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Norman Tuck © 1989

20 feet high x 8 feet wide x 5 feet deep

The Exploratorium Clock is currently in the collection of the Artist.

The Exploratorium Clock is a weight driven pendulum clock that utilizes a pendulum variation of a 13th century verge and foliot (crown wheel) escapement, the earliest known type of mechanical escapement. It was created by Norman Tuck as an Artist-in-Residence project at the Exploratorium Museum in San Francisco in 1989.


This clock uses a wooden pendulum with a bob created from a bowling ball. Wire baskets of weights, marbles or stones drive the clockwork mechanism. Every few minutes the falling drive weights contact a sealed mercury switch to trigger an electric motor to raise the weights using the principal of Huygens’ endless chain.


The hour hand’s 1:12 drive mechanism utilizes bicycle chains and sprockets. The time can be re-set using a lower crank linked to the face by a long steel rod.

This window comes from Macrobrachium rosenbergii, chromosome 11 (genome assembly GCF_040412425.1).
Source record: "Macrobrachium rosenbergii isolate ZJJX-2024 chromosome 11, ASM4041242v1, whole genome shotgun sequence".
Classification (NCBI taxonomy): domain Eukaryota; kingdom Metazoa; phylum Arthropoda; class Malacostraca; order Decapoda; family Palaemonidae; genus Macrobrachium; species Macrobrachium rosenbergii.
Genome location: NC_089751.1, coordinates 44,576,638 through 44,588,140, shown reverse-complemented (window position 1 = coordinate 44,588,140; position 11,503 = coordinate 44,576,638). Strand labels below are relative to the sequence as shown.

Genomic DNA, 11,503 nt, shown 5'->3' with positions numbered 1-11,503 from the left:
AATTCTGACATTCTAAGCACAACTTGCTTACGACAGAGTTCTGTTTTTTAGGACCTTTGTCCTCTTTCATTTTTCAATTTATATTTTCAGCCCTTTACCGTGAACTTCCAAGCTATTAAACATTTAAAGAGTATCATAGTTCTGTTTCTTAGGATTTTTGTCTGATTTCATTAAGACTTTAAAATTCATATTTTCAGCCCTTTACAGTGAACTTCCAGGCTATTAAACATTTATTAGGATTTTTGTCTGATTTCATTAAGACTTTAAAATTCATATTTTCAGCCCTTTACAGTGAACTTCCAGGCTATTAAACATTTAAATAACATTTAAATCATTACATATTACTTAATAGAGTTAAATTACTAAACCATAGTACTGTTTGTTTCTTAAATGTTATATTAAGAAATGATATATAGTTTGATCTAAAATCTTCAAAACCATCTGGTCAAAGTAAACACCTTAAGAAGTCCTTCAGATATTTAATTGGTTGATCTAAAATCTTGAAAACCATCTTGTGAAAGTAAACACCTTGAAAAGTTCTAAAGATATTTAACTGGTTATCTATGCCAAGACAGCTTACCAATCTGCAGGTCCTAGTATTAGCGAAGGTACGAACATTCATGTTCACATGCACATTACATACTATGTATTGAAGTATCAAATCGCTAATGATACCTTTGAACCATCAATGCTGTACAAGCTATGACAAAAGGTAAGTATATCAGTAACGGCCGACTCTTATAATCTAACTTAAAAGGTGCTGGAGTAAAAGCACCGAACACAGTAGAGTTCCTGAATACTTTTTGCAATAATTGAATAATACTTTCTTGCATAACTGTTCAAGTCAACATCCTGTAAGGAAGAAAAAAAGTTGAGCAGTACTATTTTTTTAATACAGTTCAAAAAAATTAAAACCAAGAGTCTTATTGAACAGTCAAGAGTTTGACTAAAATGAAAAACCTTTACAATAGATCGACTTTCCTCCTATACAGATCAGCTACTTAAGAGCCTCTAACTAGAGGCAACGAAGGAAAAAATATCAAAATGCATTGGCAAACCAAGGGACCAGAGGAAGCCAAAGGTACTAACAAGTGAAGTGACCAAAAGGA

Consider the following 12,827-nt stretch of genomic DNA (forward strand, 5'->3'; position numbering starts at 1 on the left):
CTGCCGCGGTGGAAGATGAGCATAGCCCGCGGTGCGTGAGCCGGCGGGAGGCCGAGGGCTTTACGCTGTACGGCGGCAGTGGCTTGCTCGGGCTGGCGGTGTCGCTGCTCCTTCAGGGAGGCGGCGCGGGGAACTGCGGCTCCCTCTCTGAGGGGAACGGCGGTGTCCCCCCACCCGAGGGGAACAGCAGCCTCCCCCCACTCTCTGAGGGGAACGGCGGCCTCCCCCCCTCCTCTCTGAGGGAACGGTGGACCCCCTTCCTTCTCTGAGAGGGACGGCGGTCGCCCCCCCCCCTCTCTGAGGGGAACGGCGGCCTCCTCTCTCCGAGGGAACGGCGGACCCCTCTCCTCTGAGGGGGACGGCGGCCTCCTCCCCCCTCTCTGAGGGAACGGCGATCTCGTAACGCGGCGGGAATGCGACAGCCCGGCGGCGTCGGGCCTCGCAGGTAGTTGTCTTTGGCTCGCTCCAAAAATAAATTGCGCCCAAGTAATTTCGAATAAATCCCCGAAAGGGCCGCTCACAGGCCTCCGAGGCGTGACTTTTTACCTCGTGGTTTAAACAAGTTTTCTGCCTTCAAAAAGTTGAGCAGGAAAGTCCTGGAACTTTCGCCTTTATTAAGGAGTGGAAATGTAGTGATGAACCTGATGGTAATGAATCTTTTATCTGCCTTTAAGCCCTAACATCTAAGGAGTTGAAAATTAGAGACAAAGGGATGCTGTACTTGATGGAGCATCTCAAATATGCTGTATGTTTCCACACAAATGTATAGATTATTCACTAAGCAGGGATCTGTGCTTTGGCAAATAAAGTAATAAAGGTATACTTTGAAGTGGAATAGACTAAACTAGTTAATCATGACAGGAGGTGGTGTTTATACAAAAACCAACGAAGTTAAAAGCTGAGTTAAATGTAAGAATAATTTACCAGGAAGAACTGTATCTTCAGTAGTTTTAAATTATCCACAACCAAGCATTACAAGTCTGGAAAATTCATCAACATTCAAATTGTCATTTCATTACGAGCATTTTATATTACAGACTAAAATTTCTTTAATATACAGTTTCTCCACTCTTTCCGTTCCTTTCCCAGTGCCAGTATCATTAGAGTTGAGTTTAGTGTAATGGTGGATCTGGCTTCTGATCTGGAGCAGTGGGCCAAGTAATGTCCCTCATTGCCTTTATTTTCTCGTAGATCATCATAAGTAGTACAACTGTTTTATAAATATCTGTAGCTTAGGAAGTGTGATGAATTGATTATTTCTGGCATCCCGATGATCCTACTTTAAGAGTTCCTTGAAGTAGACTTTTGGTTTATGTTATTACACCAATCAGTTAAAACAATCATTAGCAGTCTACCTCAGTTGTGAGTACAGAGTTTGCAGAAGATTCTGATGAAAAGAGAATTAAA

The clock had been on exhibit at the Exploratorium’s Palace of Fine Arts location where it proved to be accurate and reliable until the Museum relocated in 2013.


The Exploratorium Clock was included in the 1991 Art From the Exploratorium traveling exhibition, traveling to: The World Financial Center, New York City; Canary Wharf, London; and The Israel National Museum of Science, Haifa.


From Wikipedia:

The verge (or crown wheel) escapement is the earliest known type of mechanical escapement, the mechanism in a mechanical clock that controls its rate by allowing the gear train to advance at regular intervals or 'ticks'. Verge escapements were used from the late 13th century until the mid 19th century in clocks and pocketwatches. The name verge comes from the Latin virga, meaning stick or rod.

Its invention is important in the history of technology, because it made possible the development of all-mechanical clocks. This caused a shift from measuring time by continuous processes, such as the flow of liquid in water clocks, to repetitive, oscillatory processes, such as the swing of pendulums, which had the potential to be more accurate. Oscillating timekeepers are used in all modern timepieces.

explo clock haifa 2.jpg

The Israel National Museum of Science

Haifa, 1991

Explo Clock _ World Fina001.jpg

The World Financial Center

New York City, 1991

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